While my car was in the dealer's workshop having its annual checkup last week I did the usual nerdy thing of sneaking into the showroom to play with the toys in the new models. OK, so my car has some nifty electronics built in, including satnav with traffic updates and a connection for my phone. But, wow, the latest stuff is mind-blowing. It took me back to Microsoft's Web Tech-Ed in 1998, when a guy drove a Jaguar onto the stage and proceeded to talk about the vehicle-integrated Internet.
Supposedly, way back in 1998 (which was, you realize, 14 years ago) we were on the verge of having a PC built into our cars that would give full access to the Internet, email, messaging, and more. Yet it never really happened; the nearest I ever got was plugging my laptop into the cigarette lighter and driving round looking for a Wi-Fi hotspot.
Anyway, when the sales guy finally decided he should come over and shoo this scruffy geek out of his pristine showroom, I managed to distract him by asking lots of technical questions. It seems that as well as satnav with full satellite image overlays stored on a hard drive built into the car, it also allows you to upload compressed music files and play them just like in Windows Media Player or an MP3 player. Or you can play music direct from your smartphone.
And, of course, the satnav uses address data stored on your smartphone, while the integrated phone system even stores a list of contacts with phone numbers you can call directly in conjunction with your smartphone. And it displays, and even lets you send, SMS text messages through your smartphone. What's more, if you have the right smartphone it will even display and let you compose emails through the onboard menus and commands. Which are also voice-activated.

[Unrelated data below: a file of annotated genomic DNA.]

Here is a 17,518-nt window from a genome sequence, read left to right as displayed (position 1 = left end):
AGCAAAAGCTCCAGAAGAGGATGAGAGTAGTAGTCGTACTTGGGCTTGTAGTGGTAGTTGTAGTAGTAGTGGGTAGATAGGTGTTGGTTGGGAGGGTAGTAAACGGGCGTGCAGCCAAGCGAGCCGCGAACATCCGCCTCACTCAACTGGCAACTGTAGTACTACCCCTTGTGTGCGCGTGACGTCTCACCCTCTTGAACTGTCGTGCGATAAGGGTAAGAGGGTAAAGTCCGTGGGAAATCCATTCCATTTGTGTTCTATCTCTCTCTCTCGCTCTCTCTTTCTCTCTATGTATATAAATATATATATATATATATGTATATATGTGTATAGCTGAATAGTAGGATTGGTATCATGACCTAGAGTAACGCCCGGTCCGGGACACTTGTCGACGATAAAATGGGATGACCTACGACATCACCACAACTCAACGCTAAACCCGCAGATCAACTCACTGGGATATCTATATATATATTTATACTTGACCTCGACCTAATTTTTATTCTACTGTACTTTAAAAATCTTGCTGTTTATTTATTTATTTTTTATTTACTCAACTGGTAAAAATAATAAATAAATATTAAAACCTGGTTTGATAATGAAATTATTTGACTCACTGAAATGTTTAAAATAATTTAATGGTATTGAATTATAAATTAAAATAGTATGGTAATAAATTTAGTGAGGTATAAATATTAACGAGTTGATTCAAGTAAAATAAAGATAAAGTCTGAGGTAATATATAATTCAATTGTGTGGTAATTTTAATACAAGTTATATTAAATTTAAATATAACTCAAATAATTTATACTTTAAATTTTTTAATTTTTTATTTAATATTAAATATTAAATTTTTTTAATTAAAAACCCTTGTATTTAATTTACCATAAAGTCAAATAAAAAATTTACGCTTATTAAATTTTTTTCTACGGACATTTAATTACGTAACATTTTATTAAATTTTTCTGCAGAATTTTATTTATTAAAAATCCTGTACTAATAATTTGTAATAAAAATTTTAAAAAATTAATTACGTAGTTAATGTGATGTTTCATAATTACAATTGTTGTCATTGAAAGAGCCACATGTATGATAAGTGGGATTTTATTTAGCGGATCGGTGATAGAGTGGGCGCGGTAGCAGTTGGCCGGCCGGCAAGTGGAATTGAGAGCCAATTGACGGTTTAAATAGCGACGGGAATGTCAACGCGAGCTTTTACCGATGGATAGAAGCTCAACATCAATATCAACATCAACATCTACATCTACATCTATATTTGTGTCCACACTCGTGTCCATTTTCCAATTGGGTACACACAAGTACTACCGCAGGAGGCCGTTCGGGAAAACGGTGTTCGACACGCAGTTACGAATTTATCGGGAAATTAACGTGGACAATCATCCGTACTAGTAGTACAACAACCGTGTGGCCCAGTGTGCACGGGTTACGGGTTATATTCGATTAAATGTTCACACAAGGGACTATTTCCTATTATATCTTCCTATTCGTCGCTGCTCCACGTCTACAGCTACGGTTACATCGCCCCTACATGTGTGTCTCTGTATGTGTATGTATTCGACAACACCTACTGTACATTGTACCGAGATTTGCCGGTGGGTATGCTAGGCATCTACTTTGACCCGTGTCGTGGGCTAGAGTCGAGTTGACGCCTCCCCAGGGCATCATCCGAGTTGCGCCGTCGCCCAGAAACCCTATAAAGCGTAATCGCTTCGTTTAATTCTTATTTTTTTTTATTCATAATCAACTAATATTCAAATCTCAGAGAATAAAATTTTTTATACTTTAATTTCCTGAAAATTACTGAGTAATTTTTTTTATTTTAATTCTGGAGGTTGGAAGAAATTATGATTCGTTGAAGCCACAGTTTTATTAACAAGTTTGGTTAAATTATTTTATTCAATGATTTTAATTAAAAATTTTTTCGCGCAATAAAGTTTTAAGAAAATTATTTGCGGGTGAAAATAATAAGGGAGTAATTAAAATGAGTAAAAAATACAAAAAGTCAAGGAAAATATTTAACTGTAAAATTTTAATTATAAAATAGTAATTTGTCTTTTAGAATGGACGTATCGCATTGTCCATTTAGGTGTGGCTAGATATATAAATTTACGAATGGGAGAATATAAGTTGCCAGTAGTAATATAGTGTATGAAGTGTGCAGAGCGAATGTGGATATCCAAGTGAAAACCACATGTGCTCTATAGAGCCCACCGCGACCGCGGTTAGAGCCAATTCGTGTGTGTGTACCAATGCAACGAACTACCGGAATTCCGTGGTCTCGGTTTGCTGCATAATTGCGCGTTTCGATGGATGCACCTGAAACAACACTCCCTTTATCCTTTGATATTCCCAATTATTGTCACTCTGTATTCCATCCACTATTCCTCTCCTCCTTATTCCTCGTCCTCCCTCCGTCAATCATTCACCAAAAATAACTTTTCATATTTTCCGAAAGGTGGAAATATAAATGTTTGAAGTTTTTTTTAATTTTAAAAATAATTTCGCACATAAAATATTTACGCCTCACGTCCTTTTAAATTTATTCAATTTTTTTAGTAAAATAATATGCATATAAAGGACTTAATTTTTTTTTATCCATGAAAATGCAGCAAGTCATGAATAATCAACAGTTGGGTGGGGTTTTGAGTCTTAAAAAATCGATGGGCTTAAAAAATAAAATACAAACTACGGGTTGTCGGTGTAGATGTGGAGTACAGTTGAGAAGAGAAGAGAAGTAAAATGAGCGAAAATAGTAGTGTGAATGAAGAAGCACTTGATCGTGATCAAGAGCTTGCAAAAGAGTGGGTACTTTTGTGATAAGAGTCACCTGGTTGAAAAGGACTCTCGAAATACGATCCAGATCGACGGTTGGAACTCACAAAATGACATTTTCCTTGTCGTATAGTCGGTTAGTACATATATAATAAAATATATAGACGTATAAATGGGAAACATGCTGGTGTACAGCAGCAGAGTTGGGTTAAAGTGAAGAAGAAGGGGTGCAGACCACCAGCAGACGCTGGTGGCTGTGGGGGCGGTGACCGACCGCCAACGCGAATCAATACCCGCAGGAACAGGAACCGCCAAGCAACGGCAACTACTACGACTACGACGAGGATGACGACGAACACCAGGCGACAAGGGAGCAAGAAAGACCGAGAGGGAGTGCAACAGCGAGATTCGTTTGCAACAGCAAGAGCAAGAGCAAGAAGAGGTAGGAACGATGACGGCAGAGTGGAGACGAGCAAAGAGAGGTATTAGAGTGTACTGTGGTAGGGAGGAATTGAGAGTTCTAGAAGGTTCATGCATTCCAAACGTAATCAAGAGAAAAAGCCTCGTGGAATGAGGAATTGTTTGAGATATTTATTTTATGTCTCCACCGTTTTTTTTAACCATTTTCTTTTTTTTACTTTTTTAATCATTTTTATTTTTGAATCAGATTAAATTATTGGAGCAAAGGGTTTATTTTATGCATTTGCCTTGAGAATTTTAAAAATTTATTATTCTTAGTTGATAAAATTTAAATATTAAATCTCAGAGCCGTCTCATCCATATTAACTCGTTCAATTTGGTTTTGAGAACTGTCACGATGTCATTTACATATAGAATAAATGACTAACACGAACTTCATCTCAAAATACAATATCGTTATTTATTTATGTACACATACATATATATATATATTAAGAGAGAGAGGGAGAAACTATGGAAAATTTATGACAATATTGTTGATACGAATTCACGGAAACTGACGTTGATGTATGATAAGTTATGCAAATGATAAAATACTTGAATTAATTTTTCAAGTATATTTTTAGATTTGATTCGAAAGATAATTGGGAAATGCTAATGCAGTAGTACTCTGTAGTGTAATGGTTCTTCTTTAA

Yes, there's a calendar built in which will display the appointments stored on your smartphone. And, yes, you can browse the web. In fact you can use the web to find destination locations for your satnav, and even call phone numbers displayed in web pages (in conjunction with your smartphone). Plus, when you play a CD in your car (yes, it still has a CD\DVD player) you can even use a special web-based service to look up the album details and display a picture of the album cover. Though you probably need the right smartphone for this as well.
It's all very amazing, but what it means is that your car is really just a huge and very expensive Bluetooth headset. And it only works fully if you have the right kind of smartphone. Maybe, in future, changing your car won't be a matter of finding one with the right performance/running cost ratio, number of seats, and color. Instead, you'll need to look for one that's compatible with your phone.
And if you lose or break your phone, and buy a different one, you'll probably have to change your car as well...